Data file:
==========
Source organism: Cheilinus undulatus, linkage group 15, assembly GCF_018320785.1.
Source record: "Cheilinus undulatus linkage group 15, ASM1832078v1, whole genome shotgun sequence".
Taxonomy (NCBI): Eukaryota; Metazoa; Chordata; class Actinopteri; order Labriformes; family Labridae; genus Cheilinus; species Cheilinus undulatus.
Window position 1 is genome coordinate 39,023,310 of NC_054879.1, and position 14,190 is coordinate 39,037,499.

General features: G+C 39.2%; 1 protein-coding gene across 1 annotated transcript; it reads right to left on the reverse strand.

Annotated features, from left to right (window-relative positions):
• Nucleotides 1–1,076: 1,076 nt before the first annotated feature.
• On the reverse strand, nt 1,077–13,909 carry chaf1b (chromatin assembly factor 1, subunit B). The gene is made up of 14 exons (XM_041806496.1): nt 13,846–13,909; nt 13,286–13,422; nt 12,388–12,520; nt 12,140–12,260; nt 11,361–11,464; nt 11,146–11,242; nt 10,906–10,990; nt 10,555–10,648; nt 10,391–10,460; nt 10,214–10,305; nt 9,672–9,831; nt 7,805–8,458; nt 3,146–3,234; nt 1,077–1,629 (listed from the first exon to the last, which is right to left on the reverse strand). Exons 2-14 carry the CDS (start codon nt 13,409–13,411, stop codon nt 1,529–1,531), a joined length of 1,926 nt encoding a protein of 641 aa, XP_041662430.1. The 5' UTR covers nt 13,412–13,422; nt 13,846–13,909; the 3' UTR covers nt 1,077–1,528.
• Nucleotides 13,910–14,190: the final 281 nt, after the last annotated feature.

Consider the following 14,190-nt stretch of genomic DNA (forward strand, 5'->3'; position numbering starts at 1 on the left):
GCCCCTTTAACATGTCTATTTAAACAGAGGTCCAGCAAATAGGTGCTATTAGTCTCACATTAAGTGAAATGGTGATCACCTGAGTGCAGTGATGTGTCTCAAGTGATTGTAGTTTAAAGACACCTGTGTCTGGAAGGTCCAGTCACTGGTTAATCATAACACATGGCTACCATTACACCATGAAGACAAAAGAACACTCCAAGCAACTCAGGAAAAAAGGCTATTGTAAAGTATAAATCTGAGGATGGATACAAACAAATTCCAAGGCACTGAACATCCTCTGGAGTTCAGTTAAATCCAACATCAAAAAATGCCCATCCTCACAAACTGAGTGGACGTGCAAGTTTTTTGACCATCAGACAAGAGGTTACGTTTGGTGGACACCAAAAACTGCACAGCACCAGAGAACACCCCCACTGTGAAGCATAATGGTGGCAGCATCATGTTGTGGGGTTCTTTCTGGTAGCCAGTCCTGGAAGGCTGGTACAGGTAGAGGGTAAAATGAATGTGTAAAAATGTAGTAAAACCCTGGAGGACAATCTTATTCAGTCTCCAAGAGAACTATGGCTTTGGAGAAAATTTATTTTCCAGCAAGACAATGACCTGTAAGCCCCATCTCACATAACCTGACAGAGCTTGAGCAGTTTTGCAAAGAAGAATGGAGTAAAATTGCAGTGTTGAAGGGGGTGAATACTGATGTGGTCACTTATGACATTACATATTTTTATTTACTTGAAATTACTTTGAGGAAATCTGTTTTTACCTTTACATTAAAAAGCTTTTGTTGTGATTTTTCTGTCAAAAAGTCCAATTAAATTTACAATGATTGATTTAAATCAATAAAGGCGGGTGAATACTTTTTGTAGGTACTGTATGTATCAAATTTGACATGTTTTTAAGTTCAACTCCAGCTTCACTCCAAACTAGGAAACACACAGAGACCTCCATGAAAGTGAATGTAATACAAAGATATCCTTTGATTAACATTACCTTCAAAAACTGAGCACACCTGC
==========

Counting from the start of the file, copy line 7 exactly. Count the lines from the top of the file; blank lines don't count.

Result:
• Nucleotides 1–1,076: 1,076 nt before the first annotated feature.